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    The Future of Human Communication

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    Creators Project

    Wearable technology may be extending human intelligence into the next frontier of new media and intelligence. Whether we're talking about makeup that controls drones, LED-enhanced dresses, or other wearable devices that push the boundaries of personal computing, the topic is both futuristic and vital right now. To spotlight the evolution of such exciting creativity, Motherboard's sister site the Creators Project is exploring the topic in a five-part documentary series called Make It Wearable, in support of Intel's own Make It Wearable challenge.

    While we don't know the limits of wearables, the innovations within the field are inspiring human-technology connection like never before, while also forcing the world to reconsider our formerly-held notions about the limits of tech.

    Part One: Human Communication (which can be watched above) zones in on the various interpretations of wearable devices, and spotlights a few innovators who are already using wearables to push the boundaries of communication and machinery, including MITs Media Lab (which feels like something out of a sci-fi movie), mobile-journalist Tim Pool, and other luminaries in the field.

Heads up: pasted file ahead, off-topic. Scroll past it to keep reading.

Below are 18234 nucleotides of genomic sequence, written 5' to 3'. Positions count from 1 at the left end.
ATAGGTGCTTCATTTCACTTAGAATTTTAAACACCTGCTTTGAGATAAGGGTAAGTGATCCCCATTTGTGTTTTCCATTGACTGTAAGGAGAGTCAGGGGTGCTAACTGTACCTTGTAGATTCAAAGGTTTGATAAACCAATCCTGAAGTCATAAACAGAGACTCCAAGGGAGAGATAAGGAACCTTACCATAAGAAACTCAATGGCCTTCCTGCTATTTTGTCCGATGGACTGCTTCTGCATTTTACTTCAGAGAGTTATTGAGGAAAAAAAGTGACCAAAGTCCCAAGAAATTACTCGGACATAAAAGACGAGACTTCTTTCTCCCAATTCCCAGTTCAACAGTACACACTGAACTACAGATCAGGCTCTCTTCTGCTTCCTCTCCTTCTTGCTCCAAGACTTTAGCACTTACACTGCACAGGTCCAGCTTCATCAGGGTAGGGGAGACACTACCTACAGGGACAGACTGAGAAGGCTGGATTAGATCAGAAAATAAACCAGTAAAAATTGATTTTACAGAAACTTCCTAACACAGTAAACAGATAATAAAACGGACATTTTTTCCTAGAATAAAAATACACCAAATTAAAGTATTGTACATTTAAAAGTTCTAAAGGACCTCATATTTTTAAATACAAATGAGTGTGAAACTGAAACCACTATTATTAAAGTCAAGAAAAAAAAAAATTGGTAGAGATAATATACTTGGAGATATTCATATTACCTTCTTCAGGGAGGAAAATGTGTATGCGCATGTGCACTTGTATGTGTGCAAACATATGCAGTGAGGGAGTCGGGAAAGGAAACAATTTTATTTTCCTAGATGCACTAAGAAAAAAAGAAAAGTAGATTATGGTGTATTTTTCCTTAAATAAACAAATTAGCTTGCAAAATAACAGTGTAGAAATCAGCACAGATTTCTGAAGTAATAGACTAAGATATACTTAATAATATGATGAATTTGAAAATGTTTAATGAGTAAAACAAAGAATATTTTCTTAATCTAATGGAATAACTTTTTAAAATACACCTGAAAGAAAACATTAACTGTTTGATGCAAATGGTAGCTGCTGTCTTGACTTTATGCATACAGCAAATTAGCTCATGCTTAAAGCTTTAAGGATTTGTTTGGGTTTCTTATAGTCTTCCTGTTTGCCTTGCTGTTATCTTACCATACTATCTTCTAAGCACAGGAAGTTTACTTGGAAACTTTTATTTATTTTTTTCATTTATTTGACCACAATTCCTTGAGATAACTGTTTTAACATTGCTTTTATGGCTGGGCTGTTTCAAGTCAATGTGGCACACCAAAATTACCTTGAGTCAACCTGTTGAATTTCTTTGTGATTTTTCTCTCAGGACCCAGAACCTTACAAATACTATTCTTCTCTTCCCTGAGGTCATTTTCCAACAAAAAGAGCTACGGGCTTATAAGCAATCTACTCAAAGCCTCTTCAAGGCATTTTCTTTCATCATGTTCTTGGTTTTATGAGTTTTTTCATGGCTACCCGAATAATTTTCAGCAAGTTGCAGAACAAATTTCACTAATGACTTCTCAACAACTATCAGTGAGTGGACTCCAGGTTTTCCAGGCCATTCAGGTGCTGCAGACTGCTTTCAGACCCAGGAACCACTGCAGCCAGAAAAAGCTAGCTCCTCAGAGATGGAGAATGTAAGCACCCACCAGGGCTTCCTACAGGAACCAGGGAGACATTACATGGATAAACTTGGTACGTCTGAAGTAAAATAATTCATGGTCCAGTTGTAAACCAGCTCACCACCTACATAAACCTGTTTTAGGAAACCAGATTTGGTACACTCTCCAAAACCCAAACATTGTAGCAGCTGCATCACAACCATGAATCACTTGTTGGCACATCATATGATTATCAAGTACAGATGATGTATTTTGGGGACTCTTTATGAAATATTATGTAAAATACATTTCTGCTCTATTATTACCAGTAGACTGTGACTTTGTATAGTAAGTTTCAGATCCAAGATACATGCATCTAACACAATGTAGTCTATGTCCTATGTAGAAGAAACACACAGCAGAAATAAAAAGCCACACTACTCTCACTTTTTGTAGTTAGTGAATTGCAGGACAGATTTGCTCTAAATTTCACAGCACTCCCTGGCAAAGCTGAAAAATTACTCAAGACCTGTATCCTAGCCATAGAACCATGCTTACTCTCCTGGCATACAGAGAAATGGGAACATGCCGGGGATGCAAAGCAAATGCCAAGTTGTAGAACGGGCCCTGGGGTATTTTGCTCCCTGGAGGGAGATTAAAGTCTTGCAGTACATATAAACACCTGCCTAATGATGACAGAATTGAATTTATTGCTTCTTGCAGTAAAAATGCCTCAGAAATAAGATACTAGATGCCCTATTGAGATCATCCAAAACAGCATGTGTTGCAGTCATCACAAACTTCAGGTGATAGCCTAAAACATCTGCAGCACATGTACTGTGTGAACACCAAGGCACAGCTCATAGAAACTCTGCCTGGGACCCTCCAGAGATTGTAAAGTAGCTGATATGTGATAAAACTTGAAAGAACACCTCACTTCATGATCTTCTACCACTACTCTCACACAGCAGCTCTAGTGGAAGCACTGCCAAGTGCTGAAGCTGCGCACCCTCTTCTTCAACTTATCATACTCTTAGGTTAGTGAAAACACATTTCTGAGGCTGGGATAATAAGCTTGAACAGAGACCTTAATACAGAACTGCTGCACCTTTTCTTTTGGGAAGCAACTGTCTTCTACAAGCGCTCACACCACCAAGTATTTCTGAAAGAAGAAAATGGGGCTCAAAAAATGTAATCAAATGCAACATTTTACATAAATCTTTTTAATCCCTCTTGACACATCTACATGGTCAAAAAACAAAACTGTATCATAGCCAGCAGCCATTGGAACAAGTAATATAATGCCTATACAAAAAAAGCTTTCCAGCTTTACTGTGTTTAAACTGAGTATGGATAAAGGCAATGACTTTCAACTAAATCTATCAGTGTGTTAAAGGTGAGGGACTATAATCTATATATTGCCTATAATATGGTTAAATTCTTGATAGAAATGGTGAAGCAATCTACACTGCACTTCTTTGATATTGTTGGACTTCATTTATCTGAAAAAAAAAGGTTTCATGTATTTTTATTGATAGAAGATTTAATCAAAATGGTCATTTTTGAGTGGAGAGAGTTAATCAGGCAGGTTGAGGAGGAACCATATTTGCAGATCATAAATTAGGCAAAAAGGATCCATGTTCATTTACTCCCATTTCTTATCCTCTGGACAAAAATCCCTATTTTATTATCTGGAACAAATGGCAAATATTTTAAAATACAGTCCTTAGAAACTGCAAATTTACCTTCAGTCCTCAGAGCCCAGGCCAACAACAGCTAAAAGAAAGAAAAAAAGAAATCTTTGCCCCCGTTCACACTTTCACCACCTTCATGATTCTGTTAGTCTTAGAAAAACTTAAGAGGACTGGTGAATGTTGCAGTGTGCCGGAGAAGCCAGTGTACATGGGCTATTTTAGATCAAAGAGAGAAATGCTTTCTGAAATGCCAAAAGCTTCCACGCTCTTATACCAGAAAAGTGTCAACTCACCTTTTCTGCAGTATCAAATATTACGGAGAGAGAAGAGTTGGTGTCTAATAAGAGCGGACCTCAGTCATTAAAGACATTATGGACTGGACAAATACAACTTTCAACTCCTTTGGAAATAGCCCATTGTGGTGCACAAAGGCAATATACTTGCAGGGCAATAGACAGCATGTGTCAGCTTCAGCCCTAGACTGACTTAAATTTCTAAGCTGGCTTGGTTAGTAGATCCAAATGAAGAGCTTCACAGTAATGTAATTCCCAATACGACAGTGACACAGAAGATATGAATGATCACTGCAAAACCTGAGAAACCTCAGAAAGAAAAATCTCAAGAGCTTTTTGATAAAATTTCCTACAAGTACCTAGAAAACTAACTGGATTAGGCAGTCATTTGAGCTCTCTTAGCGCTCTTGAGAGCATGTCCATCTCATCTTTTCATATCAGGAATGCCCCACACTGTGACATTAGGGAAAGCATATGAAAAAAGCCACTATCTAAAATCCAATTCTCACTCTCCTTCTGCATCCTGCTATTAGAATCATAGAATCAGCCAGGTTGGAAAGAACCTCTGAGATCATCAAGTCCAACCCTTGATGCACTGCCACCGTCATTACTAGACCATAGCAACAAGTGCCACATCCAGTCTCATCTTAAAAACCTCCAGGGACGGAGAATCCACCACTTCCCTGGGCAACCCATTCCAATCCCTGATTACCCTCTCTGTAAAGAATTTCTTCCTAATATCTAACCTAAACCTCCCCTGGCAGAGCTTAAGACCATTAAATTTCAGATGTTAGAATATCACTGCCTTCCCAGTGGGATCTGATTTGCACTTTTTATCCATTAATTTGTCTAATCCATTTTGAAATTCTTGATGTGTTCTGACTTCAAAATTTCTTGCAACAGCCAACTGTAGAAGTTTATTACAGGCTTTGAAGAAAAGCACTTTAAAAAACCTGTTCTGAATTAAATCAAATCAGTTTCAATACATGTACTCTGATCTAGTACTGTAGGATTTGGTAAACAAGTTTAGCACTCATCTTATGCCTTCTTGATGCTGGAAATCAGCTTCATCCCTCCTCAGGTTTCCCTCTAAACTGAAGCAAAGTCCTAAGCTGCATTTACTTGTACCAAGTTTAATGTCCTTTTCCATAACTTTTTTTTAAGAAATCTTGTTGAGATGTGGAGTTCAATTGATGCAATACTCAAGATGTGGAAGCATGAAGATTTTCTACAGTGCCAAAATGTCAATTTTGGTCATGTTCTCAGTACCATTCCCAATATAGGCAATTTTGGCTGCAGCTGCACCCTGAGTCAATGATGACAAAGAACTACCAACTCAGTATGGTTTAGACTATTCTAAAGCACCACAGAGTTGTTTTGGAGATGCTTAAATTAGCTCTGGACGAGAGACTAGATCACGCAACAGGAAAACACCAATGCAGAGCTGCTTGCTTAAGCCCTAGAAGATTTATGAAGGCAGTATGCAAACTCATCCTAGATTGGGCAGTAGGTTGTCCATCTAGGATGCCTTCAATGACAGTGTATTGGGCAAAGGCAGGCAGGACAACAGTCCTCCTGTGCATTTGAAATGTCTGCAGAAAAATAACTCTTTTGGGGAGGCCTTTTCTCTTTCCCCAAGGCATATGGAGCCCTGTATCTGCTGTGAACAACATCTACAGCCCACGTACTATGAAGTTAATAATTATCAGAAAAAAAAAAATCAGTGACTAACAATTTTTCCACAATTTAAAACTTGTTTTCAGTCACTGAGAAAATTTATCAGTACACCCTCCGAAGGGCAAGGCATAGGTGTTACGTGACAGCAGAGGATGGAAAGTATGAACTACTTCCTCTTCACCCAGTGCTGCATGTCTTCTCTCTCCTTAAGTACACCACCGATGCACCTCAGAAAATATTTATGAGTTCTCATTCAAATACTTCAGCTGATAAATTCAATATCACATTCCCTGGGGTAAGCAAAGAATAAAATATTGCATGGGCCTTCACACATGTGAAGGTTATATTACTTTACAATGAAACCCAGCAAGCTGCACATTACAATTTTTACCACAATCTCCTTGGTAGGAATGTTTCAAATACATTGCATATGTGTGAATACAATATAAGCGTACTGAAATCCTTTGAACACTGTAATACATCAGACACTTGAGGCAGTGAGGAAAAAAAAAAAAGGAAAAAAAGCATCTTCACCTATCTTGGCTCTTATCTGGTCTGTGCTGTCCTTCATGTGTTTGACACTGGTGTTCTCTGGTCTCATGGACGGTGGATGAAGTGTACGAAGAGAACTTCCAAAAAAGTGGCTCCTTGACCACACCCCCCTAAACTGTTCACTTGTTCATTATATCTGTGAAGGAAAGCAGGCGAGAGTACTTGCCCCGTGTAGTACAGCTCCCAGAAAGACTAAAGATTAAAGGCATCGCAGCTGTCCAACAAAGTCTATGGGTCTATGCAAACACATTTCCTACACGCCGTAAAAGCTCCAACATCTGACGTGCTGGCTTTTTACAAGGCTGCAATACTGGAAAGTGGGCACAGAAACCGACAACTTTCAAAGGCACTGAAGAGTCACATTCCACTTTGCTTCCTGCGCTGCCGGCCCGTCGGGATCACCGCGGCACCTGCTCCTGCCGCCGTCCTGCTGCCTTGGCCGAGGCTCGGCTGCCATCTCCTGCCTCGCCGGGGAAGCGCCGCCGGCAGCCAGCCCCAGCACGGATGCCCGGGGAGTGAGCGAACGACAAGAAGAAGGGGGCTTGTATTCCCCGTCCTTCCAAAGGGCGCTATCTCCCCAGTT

Continue reading to get a closer look inside the mind-expanding (and, well, thread-expanding) projects by some of the brilliant thinkers featured in the doc.

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    Sandy Pentland, "The Grandfather Of Wearables"

    “Fundamentally, what we are is we are social animals. The most important things to us are interactions with other people, the presence of other people, and so when you have a wearable, the wearable is in the middle of that.” --Sandy Pentland

    Alex "Sandy" Pentland is often called the "Grandfather of Wearables." Not only does he direct MIT's Human Dynamics Lab and the Media Lab Entrepreneurship Program, but he was part of the team that first focused on wearable computers in the early '90s. On top of his work with MIT, he co-leads the World Economic Forum Big Data and Personal Data iniatives, and was called one of "the most powerful data scientists in the world" by Forbes in 2012. 

    In the documentary he helped define what a wearable is, but in our various interviews with Pentland, he also described how he was one of the first individuals to guide wearable technology into the fashion world. In one instance, he put little wires through a woman's hair that were attached to a galvanic skin response device inside a headband she wore. When she was surprised, her hair would literally stand on end. 

    Though fashion is not his main focus, Pentland is a prime example of the various avenues that this kind of technology can work down. See many more of Pentland's projects here and get familiar with his name. After all, he is the Grandfather of wearables.

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    Tim Pool, The Mobile Journalist

    “Wearable technology is going to bring about a great change, where everyone is more connected with each other. We know about the problems of the world, faster than ever before. Communication is just going to jump by leaps and bounds in terms of speed and convenience.” --Tim Pool